Seven lean years for Europe, says Citi chief economist – Fund Forum
There is “light at the end of the tunnel” to the Eurozone’s problems, but that tunnel is seven years long, according to Citi’s chief economist Willem Buiter, who said Europe’s investors risk “a lost decade” amid a crisis and grinding recovery.
Speaking at Fund Forum yesterday, he said advanced economies had “run out of policy elbow-room, and all that would be available would be the ‘helicopter money’ produced by central banks. For that the political will does not exist”.
The policy failures of Europe’s leaders – meeting today in Brussels at what Buiter calculated was the 19th summit since the crisis began – was “a mixture of impotence and procrastination”, he said.
With so many summits, he said: “You begin to think of the Alps more than the European Council.
“[The EC] only moves at gun point, and the only gun is the markets and they are not pointing very carefully. I expect little from the summit, although grand statements will be made: ‘We will do whatever it takes’ will be repeated with alarming regularity. If we knew what that was, it would be done.”
He predicted the summit would be “an exercise in kicking the can down the road and doing the minimum required to stop things falling apart.”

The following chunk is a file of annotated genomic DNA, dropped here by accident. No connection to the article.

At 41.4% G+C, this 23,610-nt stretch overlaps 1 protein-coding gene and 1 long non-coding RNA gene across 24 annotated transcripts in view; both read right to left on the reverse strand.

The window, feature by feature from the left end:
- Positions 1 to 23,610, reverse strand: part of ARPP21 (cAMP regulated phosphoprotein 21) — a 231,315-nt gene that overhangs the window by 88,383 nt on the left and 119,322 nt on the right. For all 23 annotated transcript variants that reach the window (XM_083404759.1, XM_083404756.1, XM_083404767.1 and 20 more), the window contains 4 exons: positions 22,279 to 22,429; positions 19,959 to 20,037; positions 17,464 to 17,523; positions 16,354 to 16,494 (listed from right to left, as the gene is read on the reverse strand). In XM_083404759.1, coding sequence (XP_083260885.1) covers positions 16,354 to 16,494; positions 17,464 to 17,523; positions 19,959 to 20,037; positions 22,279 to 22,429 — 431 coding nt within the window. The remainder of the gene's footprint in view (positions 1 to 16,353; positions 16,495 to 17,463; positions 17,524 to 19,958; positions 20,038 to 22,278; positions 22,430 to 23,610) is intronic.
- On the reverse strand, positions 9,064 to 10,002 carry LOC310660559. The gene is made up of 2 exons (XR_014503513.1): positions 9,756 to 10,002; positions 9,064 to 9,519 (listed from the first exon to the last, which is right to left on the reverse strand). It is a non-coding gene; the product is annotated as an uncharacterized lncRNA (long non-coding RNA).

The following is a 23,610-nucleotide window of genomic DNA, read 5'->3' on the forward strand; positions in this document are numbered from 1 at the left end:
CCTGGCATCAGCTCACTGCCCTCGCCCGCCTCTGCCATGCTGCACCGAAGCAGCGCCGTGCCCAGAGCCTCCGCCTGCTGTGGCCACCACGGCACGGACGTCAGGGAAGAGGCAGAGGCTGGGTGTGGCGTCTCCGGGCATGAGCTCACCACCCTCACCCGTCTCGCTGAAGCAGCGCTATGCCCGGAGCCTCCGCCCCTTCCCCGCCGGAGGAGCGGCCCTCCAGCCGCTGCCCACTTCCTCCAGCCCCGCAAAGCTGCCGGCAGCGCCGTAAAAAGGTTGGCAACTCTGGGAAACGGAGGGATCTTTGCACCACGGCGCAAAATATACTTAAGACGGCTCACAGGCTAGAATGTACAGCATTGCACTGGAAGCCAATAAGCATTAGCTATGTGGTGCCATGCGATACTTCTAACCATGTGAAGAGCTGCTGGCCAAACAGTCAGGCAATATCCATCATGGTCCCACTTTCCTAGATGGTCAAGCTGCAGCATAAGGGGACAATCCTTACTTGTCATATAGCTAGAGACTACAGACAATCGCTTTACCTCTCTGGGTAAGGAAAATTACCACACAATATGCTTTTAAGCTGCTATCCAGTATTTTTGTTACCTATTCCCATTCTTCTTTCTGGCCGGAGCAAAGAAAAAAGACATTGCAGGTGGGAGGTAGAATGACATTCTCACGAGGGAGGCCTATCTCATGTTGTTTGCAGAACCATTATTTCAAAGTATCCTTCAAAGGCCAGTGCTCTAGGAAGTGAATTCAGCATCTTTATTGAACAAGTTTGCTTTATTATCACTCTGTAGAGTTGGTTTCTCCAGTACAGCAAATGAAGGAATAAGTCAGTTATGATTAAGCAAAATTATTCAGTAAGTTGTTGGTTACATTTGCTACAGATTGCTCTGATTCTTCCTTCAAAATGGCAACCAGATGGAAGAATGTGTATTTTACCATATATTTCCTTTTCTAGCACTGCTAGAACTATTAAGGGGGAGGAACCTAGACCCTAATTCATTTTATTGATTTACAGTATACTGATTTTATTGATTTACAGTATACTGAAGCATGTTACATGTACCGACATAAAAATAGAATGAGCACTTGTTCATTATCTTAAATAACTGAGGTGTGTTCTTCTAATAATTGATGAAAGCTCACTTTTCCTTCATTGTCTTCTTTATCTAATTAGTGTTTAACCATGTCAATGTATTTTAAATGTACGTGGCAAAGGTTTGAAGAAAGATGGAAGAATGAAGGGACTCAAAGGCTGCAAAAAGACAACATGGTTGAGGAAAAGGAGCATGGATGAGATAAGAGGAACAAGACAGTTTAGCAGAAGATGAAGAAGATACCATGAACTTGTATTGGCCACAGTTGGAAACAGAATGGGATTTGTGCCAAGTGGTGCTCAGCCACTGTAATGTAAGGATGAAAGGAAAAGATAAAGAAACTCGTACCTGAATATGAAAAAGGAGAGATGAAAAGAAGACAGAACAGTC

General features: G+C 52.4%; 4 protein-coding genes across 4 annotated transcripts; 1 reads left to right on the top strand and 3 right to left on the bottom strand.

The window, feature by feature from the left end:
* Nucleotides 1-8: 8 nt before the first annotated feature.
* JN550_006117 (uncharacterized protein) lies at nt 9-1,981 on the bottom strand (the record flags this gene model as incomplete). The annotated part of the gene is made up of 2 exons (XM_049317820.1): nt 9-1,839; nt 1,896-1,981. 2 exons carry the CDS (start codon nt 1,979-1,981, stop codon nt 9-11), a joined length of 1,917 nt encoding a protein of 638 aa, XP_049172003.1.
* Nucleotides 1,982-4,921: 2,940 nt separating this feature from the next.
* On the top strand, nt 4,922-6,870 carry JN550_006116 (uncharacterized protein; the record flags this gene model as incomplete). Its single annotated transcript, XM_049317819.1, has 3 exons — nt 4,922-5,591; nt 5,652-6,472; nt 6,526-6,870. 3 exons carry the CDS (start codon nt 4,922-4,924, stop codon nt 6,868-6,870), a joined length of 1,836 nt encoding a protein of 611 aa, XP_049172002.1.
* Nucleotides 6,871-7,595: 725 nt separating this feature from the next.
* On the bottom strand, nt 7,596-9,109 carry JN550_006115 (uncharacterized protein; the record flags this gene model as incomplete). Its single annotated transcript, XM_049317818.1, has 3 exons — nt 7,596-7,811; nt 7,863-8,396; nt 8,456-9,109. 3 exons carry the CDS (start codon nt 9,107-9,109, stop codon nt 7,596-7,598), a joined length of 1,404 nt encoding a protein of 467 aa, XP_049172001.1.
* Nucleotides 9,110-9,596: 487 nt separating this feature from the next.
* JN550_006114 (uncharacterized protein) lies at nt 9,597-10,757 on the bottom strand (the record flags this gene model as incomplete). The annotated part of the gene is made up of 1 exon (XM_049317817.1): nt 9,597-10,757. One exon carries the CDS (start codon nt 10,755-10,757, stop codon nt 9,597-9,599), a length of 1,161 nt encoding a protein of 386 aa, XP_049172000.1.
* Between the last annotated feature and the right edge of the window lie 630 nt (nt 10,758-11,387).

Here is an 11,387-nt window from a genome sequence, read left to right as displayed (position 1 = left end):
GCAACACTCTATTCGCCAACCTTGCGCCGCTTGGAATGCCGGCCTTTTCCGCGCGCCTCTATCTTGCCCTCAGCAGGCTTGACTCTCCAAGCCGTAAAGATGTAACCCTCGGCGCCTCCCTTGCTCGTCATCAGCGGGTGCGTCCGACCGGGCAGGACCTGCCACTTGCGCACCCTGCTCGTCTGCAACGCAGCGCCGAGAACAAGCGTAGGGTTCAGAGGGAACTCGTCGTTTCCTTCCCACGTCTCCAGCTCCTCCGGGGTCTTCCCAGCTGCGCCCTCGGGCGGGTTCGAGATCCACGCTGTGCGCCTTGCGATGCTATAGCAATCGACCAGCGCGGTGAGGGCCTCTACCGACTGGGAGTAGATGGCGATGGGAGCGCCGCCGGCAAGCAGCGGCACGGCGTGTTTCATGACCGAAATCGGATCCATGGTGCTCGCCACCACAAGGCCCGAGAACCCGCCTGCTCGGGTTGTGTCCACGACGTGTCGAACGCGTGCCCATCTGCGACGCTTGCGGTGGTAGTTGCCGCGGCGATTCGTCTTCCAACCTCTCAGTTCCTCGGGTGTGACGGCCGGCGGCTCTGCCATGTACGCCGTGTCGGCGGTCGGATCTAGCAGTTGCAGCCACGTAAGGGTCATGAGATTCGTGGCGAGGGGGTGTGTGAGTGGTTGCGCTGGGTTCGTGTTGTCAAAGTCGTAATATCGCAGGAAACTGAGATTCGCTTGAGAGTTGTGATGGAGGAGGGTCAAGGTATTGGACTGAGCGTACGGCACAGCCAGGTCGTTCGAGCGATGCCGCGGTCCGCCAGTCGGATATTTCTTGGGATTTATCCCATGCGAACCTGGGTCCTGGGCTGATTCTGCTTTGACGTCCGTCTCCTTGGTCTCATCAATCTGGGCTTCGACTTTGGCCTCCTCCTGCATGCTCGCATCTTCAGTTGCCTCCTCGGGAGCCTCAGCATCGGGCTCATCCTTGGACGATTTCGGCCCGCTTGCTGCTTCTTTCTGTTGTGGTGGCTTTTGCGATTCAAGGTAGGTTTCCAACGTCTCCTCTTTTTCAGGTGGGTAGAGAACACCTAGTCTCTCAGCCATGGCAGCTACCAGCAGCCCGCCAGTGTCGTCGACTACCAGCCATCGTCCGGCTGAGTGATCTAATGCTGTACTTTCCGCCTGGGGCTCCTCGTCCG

Even if they held together, the deleveraging required to do so would “at best produce a lost decade – that is what is at risk in Europe”.
He said “everyone can suffer” even if only two sectors delevered of government, households, non-financial corporates and banks.
He said central bankers should not be concentrating wholly on buying liquid sovereign debt, which they treat as risk-free, “but put on their balance sheet through purchases the stuff that is illiquid and problematic”.
Citi expects Greece ultimately to exit the euro, as the “twin miracle” that would save it will not occur. This would be Greece living under “austerity lite”, and delivering on promises of structural reform “whereas nothing much has been achieved for the last 18 months”.
“We anticipate by the end of this year Greece will again be found to be across the board non-compliant, and funding will be cut off.”.
Spain will end up on a full-fledged sovereign funding package from the troika and “Italy is likely to be on programs by the end of this year.”
Buiter said it would be important for authorities to show they were willing to allow Greece to exit. Not doing so “is as big a negative in credibility for those left behind as those remaining and there will be a cut-off of the next country remaining.”
At the point the larger countries are cut off by markets “will be when the ECB has to come in with all tools blazing. Their policy arsenal is infinite if they want it to be, and they should not lose ‘bragging rights’ about sitting it out.”
Buiter foresaw up to €3trn ultimately being required for the euro’s survival.
A break-up of the euro would usher in a great Depression, he said.
“We will have limited mutualisation of sovereign debt, and most of the solvency gap will be solved by austerity and sovereign debt restructuring.”
But Buiter was not wholly negative. “If it were not for emerging markets, the US and Japan keeping the global boat afloat it would be much tougher there will be light at the end of the tunnel – but the tunnel will be another seven years long.”